“I went to the woods because I wished to live deliberately, to front only the essential facts of life, and see if I could not learn what it had to teach, and not, when I came to die, discover that I had not lived.”
-Henry David Thoreau
I hike everyday. Anyone who knows me will tell you I can sniff out nature. If there is wildness nearby, I will find it and take great pleasure in exploring it. The natural world is my passport to peace and fulfillment. I don’t get the same feeling from anything else.
What a blessing it is that we are privy to the wild world with our presence and observations. I think we aren’t in this kind of awesome wonder often enough. With our busy lives, our stresses, our devices and our demands, it’s easy to be far from nature.
I don’t know about you, but I am drawn to the trees that clean our air and the animals that keep our precious ecosystems healthy. I love the bugs, the birds, and the bees who have such perfect order in the world, their connection to the land entirely seamless. I don’t ever want to know a life where I can’t witness these relationships—if only for the simple act of radiating gratitude for them, to them. Nature provides joy by just being. How many of us can say that?
On my daily walks there are many moments of awe, even if the path is the same. Nature provides a constant renewal of interest because everything it does matters. Each life in the natural world feeds another. It’s amazing to me how similar we truly are to this, yet somehow we don’t give our decisions the same weight. What if we woke up every day as nature does and said to ourselves, “EVERYTHING I will do today matters….”
Would we live differently?
Everything I consume, everything I support, every word that leaves my mouth… it feeds another. Or doesn’t. Would we do it differently?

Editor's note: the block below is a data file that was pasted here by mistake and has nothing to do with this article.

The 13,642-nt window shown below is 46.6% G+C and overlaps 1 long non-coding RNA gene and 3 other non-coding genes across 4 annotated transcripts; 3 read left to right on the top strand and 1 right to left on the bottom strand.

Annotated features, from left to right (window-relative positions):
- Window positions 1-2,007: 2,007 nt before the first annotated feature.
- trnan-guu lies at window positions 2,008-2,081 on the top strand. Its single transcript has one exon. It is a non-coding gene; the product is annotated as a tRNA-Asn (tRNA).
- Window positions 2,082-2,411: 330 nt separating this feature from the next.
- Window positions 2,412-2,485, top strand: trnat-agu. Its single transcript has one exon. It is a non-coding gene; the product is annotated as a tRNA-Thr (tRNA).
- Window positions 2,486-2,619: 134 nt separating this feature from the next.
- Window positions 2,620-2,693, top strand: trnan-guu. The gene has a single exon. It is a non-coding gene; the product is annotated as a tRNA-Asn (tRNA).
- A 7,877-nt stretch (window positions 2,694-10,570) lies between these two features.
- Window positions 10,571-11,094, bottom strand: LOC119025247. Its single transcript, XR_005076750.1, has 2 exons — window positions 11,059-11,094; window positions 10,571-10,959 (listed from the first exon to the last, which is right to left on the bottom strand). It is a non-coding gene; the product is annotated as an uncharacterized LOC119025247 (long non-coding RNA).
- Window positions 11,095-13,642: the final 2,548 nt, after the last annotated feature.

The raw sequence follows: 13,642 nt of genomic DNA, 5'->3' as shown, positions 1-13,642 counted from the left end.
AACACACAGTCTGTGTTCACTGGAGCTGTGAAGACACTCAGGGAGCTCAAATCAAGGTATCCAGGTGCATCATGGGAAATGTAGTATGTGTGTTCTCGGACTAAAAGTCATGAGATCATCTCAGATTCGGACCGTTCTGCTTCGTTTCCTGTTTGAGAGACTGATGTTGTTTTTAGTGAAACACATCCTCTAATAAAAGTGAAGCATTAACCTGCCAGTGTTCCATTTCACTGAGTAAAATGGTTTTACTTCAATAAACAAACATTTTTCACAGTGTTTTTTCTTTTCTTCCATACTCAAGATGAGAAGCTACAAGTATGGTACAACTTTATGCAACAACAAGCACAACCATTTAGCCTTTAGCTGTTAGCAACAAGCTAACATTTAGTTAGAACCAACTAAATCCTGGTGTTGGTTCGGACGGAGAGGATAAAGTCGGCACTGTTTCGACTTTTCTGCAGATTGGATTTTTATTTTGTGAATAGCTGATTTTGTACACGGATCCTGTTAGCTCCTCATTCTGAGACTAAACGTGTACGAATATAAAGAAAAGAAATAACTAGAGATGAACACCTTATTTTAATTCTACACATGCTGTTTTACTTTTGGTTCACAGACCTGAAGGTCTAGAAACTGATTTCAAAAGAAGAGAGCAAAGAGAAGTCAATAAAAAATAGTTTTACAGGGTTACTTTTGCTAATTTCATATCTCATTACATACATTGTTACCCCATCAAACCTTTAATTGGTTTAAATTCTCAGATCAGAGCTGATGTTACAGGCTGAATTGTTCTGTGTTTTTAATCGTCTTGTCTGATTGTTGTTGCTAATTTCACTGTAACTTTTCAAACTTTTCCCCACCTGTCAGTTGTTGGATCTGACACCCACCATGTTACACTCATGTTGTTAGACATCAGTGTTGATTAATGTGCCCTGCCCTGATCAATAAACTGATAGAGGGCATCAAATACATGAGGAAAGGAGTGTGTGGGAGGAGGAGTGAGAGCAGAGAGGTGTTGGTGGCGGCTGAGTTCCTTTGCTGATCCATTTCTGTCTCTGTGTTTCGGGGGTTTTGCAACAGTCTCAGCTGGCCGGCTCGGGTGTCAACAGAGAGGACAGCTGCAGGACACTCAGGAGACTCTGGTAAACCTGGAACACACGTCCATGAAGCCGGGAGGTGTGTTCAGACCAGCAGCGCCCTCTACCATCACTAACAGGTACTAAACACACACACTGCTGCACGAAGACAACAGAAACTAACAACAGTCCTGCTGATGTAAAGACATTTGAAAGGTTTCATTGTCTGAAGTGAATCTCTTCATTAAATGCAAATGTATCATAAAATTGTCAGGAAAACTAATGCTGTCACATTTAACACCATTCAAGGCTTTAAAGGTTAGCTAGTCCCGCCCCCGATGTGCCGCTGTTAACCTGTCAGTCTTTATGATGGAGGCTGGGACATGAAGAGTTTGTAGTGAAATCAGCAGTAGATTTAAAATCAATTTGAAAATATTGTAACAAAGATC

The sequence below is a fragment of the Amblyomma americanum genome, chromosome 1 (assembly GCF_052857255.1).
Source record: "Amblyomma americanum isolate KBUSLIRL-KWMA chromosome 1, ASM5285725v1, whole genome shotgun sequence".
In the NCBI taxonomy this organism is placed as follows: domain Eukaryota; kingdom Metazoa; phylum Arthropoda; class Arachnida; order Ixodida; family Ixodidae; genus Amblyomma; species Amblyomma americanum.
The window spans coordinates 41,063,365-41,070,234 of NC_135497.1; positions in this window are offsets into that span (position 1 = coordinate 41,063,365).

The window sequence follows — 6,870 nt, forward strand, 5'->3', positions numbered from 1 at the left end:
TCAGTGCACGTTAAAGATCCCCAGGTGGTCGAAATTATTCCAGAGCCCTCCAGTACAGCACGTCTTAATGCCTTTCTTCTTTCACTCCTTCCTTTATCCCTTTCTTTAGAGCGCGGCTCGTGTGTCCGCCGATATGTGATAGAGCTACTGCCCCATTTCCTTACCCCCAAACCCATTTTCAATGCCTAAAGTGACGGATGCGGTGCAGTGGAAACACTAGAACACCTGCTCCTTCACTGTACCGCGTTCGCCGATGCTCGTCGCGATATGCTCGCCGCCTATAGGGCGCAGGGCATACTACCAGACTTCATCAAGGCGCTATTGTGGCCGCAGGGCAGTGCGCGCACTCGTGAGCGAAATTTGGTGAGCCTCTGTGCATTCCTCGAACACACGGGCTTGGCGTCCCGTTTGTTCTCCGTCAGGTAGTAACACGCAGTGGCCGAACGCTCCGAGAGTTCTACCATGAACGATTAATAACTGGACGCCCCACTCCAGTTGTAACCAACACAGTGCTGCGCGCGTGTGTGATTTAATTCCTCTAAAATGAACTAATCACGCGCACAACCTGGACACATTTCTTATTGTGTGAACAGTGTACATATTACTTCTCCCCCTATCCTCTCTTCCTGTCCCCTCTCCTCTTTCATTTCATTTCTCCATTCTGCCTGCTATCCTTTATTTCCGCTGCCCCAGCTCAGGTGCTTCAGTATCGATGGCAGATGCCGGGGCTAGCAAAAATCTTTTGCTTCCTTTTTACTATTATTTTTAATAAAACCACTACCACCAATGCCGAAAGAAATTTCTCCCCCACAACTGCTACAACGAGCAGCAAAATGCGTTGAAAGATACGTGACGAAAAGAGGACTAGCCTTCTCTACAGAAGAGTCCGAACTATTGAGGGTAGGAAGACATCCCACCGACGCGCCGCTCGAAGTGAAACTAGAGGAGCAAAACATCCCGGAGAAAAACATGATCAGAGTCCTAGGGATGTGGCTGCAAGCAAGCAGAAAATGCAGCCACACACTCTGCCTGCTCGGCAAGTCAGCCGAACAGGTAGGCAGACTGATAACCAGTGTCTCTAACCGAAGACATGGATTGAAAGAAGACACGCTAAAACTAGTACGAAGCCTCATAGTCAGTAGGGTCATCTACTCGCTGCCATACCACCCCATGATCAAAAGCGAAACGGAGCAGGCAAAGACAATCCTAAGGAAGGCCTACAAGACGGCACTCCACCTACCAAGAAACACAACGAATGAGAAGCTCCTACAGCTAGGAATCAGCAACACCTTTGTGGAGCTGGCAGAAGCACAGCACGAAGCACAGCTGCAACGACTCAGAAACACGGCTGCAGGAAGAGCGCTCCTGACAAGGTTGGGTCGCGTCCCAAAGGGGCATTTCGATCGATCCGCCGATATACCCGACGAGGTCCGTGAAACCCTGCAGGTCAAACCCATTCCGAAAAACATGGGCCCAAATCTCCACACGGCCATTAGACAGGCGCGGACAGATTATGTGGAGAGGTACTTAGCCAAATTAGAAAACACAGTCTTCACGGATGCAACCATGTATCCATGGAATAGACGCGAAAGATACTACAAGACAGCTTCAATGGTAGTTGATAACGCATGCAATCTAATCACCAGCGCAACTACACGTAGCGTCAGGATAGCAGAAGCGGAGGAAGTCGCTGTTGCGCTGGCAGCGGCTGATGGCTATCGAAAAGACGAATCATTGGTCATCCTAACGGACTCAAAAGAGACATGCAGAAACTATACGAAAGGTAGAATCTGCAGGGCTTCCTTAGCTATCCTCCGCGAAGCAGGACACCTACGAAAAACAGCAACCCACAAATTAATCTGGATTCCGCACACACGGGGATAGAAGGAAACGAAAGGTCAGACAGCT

Birds of prey teach me so much about these very dilemmas. I have a deeply profound respect for these predators. The very sight of them is humbling to me. I suppose their connection to the skies and the land is so ancient and spiritual, it’s hard to ignore.
Although their might and beauty are breathtaking, something else about them gives me the most pause: their sight.
How special is it that the entirety of theirs depends on the level at which they can see the world. That world provides them with food, socialization, hierarchy, nesting opportunities and warns them of danger. What keeps them alive, and thriving, is seeing from the highest perspective possible. Their very lives—and the survival of the species—depend on it.
I never saw my life as the same after being in their presence. I didn’t realize I could tie all my moments of frustration or unhappiness to my lack of perspective. To rise above the everyday minutia gets us what we want; in fact, what we need.
A bird’s eye view can change your life forever.
On this 50th anniversary of Earth Day, I didn’t want to focus on anything overwhelming—where our planet is headed, how we have hurt it, where we are going from here. These things are ALL a legitimate concern. But what I really wanted to ask was more personal and like everything worth igniting, it starts with us. What heights are we seeing our choices from and is it high enough? Do we truly know that EVERY choice we make matters? Most importantly, will we choose our planet over ourselves? And will we do it because we understand we are one and the same?
The only separation between ourselves and this planet we call home is our perception.
Happy Earth Day!